Jane Miller Thengberg

(Redirected from Klosterskolan (Uppsala))

Jane Miller Thengberg (2 May 1822 – 22 March 1902)[1] was a Swedish-Scottish teacher. She founded and managed the girls' school Klosterskolan in Uppsala from 1855 to 1863 and was the principal of the Högre lärarinneseminariet (Advanced Seminary for Female Teachers) in Stockholm from 1863 to 1868. She organized the rules of the newly founded Högre lärarinneseminariet, was an active participant in the contemporary debate about the educational system in Sweden, and is regarded as a pioneer of the education of girls and women in Sweden.

Jane Miller Thengberg
Born(1822-05-02)2 May 1822
Died22 March 1902(1902-03-22) (aged 79)
Resting placeUppsala old cemetery
Pehr Adrian Thengberg
(m. 1854⁠–⁠1859)
Carl Julius Norrby
(m. 1868⁠–⁠1902)



Miller Thengberg was born in Greenock, Scotland to a Scotsman named John Miller (d. 1831), who was employed in the British Navy, and Christina Jansson from Sweden. In 1834, she moved to Karlstad in Sweden with her mother. As an adult, she worked as a governess in both Sweden (1845–1852) and Scotland (1852). In 1854, she married the teacher and librarian Pehr Adrian Thengberg (d. 1859) in Uppsala, where she was introduced in intellectual circles frequented by, among others, Per Daniel Amadeus Atterbom, Thekla Knös, Gunnar Wennerberg, and Malla Silfverstolpe. She participated in the contemporary debate about the education of girls and women. At this point, there were criticisms against the girls' schools in Sweden, which were considered shallow. There was also a wish to establish schools which could offer serious academic education to girls, and many girls' schools were established. Between 1855 and 1863, she founded and managed her own girls' school, Klosterskolan, which became known for its high academic standards. From 1857, it also functioned as a female seminary, where she educated adult female teachers. The Klosterskolan was regarded as a pioneer female educational institution during its short existence.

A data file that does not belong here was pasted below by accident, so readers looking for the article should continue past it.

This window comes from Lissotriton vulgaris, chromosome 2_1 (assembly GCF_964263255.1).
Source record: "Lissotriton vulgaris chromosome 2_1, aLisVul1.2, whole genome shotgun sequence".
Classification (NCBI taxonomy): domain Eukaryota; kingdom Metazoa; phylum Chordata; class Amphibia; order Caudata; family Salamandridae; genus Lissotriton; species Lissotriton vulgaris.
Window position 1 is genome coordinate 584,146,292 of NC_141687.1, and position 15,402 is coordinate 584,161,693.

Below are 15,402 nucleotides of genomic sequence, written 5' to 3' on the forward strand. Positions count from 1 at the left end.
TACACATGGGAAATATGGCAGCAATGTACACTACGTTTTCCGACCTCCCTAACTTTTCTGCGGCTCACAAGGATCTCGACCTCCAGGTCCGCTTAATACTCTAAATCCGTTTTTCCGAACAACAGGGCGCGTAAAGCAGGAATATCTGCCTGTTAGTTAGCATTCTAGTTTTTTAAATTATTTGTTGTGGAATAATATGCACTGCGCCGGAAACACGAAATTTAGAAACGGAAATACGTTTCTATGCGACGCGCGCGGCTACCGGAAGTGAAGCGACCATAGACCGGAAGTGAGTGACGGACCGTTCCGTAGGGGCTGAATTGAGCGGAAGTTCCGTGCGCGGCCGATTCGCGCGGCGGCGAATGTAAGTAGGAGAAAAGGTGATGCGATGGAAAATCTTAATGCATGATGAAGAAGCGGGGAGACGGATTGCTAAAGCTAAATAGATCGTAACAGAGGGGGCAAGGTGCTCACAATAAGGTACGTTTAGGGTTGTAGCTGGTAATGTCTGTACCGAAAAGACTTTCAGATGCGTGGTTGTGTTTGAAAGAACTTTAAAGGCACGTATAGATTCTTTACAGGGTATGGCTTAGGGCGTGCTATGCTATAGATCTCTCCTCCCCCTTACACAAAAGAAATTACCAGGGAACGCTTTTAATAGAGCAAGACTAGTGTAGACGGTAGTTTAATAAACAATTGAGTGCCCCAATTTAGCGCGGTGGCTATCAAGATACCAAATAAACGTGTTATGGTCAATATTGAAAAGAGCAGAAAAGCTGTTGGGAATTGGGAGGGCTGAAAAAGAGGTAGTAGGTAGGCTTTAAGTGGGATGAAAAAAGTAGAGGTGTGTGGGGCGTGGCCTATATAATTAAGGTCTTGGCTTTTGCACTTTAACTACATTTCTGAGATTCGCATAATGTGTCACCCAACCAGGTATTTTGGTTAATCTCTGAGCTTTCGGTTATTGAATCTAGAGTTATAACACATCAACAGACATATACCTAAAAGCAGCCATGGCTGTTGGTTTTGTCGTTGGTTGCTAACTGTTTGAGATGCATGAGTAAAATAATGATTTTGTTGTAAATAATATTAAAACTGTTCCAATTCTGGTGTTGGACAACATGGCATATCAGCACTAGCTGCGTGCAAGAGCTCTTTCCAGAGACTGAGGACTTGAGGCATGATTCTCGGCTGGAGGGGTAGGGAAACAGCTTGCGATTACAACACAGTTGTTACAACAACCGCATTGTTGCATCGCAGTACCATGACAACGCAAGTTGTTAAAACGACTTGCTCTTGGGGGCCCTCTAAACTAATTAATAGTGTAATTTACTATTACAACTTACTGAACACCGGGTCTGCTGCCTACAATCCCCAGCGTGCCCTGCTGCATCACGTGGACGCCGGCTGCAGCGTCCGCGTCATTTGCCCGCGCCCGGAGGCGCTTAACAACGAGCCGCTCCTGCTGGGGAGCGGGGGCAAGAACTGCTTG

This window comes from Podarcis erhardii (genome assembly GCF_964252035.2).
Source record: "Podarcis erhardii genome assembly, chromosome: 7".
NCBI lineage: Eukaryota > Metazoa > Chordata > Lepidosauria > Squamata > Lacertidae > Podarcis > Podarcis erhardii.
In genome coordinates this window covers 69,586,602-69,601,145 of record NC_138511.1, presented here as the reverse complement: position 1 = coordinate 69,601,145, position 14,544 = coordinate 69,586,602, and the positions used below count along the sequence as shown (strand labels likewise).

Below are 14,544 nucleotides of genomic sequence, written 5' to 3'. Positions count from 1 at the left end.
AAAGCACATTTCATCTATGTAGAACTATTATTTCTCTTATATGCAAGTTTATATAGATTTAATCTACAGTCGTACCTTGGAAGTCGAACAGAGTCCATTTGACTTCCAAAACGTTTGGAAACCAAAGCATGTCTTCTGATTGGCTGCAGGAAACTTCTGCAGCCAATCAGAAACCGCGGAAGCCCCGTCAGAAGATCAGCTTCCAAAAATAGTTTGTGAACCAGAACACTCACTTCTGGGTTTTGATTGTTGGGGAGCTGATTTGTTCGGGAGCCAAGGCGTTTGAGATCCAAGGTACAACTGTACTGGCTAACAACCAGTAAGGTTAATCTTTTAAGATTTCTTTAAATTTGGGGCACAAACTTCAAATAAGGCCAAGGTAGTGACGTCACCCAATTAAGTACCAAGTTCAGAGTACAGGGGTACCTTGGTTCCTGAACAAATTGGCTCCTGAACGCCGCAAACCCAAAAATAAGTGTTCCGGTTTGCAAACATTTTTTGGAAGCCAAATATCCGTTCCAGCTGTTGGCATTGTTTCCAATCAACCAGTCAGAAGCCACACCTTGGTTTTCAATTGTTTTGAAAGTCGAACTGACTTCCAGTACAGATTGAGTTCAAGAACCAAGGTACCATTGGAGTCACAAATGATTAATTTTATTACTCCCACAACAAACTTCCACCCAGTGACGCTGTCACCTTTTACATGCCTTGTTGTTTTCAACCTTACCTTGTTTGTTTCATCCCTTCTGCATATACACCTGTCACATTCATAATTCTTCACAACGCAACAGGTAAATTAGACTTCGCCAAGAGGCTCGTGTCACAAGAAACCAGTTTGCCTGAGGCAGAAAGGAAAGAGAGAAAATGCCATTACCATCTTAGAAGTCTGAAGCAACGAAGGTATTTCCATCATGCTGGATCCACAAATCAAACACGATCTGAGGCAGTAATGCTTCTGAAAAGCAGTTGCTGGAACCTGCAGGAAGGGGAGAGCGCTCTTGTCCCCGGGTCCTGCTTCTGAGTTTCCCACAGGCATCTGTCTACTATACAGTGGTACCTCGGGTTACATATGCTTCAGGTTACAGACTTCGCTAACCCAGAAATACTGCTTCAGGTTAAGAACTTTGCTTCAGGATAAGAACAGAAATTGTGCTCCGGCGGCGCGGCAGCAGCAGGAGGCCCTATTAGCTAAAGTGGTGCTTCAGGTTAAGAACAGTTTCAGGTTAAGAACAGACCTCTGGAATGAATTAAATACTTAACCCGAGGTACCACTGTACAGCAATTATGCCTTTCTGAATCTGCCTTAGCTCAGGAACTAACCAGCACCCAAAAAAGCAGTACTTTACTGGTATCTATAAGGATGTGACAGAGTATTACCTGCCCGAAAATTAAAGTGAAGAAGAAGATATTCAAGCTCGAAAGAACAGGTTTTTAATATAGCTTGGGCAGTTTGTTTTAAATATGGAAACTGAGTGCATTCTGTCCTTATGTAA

In 1863 Miller Thengberg succeeded Hilda Elfving in the position of principal at the newly established Högre lärarinneseminariet in Stockholm. She organised the institution according to her own pattern in 1864. Her rules became the target of public debate, which is said to have been caused by male teachers whom she had fired, with the support of Fredrika Bremer. Her new organisation was perceived as a great innovation and visits to the school were made from all over the country. On her recommendation, she was succeeded as director by Ernst Olbers [sv], with Regina Pallin [sv] and Hilda Caselli as deputy directors.

Miller Thengberg was described as brusque and efficient. She was not regarded as a feminist but rather held views similar to Sophie Bolander. Although she spoke for females to be given education equal to what was given to males, she did not see it as ideal that they use this education to participate in society. She still supported the conventional idea that a woman's place was in the private life of the home.

In 1868, she married a teacher, Carl Norrby, and subsequently resigned her post. She lived with him on Gotland from 1872 to 1879, and then used her contacts to arrange a position for him in Uppsala. She continued to participate actively in the general debate on education in Sweden.

Miller Thengberg died in 1902 in Uppsala, Sweden, and is buried in Norra begravningsplatsen.


  1. ^ "Jane Miller Thengberg". sok.riksarkivet.se. Retrieved 2019-01-30.